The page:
You may have heard of 16-year-old Greta Thunberg. In August 2018, she sat on the steps of the parliament building in Stockholm every day during school hours for three weeks in a silent protest. Her leaflets read: “I am doing this because you adults are shitting on my future.”
Her actions inspired thousands of pupils across the world. In November 2018, around 15,000 Australian students left their classrooms and took to the streets; on 10 January this year, 3,000 young people walked out of school in Brussels and called for action outside of the European Parliament. There’s also been strikes in Belgium, Switzerland, Germany, the US, Canada and Japan.
And now, the revolution is coming to the UK: on 15 February, thousands of British students will follow in their international peers' footsteps. In more than 30 cities and towns across the UK, young people will be missing from classrooms.
Why are they striking? What are they so passionate about? Something that affects everyone's future: climate change.
The statistics are terrifying.
According to Nasa, the planet’s average surface temperature has risen about 1.62 degrees Fahrenheit since the 19th century. What's driven this change? Put simply: we have. It's largely down to the increase in carbon dioxide and other human-made emissions in the atmosphere.
Greenland lost an average of 281 billion tonnes of ice per year between 1993 and 2016. Antarctica lost 119 billion tonnes during the same period.
The global sea level rose about eight inches in the last century. The rate in the last 20 years, however, is nearly double that of the last century and is accelerating every year.
Action is needed. And our pupils are the ones stepping up to lead it.
Fifteen-year-old George Bond has been involved in organising the UK strikes and will be at Parliament Green next Friday. Missing school isn’t a sacrifice, he says, but an investment of his time to secure not only his future but our species' future.
“We’re often told to compromise, people say it doesn’t matter to me because I’ll be dead but, in reality, we have far less time than people think and that time is running out extremely rapidly.
“People don’t know about the genuine consequences of climate change because it’s happening in so many different places they don’t see the collective damage that it’s doing. People say you have to make sacrifices to make a change, but I don’t see it as a sacrifice, I see it as an investment of my time in order to secure my future which is the most important thing, our collective future,” he says.
Seventeen-year-old Anna Taylor, one of the original organisers of the UK movement, said she never dreamed that the idea would gain so much traction.
“I was just going to spread the word as much as could. We have more than 30 cities now, but more keep popping up all the time, it’s hard to keep track of the number,” she says.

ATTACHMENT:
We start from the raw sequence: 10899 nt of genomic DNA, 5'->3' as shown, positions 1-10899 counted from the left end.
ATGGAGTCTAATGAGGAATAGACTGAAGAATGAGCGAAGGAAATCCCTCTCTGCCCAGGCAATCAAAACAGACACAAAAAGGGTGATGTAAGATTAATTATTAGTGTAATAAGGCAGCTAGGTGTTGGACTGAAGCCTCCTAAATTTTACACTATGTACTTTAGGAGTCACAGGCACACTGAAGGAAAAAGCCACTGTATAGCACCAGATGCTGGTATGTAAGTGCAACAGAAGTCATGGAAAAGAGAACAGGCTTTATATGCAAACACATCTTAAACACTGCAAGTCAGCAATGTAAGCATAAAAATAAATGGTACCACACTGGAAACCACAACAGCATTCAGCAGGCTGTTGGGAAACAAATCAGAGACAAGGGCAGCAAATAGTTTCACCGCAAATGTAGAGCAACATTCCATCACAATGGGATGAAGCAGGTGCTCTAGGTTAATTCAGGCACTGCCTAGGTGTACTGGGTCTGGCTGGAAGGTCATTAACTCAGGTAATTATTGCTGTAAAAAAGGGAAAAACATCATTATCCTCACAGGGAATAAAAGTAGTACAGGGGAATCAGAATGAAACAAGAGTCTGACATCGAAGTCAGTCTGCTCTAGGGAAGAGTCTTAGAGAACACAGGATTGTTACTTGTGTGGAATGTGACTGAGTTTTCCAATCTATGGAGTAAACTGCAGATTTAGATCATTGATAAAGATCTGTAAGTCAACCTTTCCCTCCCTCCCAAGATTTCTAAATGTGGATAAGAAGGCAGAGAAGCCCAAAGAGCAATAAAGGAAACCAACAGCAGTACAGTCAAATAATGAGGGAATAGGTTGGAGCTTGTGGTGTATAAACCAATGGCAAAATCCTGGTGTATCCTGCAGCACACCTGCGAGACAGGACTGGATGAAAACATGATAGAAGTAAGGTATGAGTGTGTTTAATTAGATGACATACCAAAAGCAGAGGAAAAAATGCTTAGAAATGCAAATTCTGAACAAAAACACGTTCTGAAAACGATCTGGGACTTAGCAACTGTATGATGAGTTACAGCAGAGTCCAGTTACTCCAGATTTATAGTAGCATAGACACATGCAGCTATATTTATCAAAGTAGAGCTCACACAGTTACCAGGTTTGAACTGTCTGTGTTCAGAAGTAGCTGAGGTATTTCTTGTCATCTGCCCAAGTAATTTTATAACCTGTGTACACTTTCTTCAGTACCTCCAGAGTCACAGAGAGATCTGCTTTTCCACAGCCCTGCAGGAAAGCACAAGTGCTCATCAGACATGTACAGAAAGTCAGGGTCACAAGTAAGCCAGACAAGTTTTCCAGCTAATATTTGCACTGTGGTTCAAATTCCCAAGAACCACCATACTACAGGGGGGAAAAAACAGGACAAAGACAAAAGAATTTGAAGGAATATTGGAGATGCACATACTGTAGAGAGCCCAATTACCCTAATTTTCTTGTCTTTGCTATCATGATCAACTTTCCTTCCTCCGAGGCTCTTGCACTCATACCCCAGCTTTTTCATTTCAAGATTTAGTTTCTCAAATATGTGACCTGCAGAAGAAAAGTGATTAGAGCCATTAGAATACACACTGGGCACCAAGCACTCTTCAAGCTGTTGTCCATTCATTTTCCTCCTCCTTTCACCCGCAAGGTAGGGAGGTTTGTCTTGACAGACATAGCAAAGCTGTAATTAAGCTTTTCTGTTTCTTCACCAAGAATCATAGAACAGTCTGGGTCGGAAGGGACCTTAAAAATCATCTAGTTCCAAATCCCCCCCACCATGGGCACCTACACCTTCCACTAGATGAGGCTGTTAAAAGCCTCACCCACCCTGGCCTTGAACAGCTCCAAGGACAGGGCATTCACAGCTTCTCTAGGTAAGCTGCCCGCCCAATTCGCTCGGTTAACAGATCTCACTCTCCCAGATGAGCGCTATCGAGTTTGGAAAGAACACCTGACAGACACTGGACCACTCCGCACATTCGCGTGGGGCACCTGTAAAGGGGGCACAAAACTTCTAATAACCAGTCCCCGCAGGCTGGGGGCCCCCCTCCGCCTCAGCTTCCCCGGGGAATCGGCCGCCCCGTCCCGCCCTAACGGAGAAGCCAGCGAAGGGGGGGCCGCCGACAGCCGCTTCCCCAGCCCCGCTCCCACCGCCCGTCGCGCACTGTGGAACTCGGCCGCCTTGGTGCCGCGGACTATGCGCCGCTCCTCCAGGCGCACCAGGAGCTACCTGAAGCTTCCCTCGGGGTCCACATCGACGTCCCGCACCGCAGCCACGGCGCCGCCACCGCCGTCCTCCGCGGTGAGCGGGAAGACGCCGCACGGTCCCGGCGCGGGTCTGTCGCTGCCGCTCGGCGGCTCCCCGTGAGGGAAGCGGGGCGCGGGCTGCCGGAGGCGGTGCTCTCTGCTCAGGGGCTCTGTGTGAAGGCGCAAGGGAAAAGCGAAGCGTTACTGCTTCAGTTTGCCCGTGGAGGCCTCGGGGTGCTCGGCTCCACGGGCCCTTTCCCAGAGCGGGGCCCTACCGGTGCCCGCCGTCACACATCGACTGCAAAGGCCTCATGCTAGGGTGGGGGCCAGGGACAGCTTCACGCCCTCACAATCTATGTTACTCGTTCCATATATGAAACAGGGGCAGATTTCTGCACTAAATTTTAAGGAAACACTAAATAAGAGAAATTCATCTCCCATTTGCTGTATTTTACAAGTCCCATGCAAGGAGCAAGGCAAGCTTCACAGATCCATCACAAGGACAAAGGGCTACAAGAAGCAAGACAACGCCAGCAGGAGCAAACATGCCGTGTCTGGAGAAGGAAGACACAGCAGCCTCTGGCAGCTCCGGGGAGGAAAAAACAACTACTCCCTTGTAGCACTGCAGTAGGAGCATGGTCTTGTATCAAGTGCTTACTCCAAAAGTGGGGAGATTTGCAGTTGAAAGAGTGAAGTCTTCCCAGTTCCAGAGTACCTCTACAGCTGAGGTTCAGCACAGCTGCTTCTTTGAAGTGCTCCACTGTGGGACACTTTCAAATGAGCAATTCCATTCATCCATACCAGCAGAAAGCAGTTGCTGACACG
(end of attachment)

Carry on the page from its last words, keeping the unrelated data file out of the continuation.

It was after attending a climate-change march in December that Anna and her friends were inspired to organise a student-led protest. They created a Facebook group, which quickly grew in popularity.
“We were talking to some people from the organisation Campaign Against Climate Change and they said why don’t you start your own school strike? I had thought about it, but didn’t know how to go about it, and didn’t think it would be possible. Talking to these people made us think why not? Let’s give it a go,” she says.
Anna is part of a core group of organisers who are meeting up every week ahead of the action. Together, they’ve come up with four demands for the government.
Declare a state of climate emergency in the UK and take active steps to protect the environment and make it a priority.
Reform the education system so that it portrays the ecological crisis in lessons and pupils learn about it more.
Recognise that young people have a greater stake in our future and to bring the voting age down to 16.
Accurately communicate to the general public the reality of the climate crisis.
Their hope is that thousands of their peers will join them in striking next Friday, which will then spark a conversation with MPs.
“Our future is at stake, and a lot of children aren’t even being taught about it accurately. I feel let down by the government at the moment. Environment reform should be a priority and it isn’t,” Anna says.
And what do their teachers think of the action? After all, it’s thousands of pupils missing a day of school – a big proportion of whom are preparing for their GCSEs and A levels.
Seventeen-year-old Beth Irving, who has been involved with organising the strike in Cardiff, said that some students she’d come across were worried about the reaction of parents, teachers and people in power.
“I think the point is that it is the children taking the initiative to say we don’t like this and we’re not afraid to break the rules to make change happen,” she says.
For Anna, striking will have consequences at school.
“My teachers support the cause and what I’m doing, but they don’t support me missing school. I’m not having massive sanctions, but they did say I’d get a detention,” she says.
“I don’t mind. The mass extinction of the earth compared to one day of school.”
Well, when put like that, it certainly seems like a matter of life and death.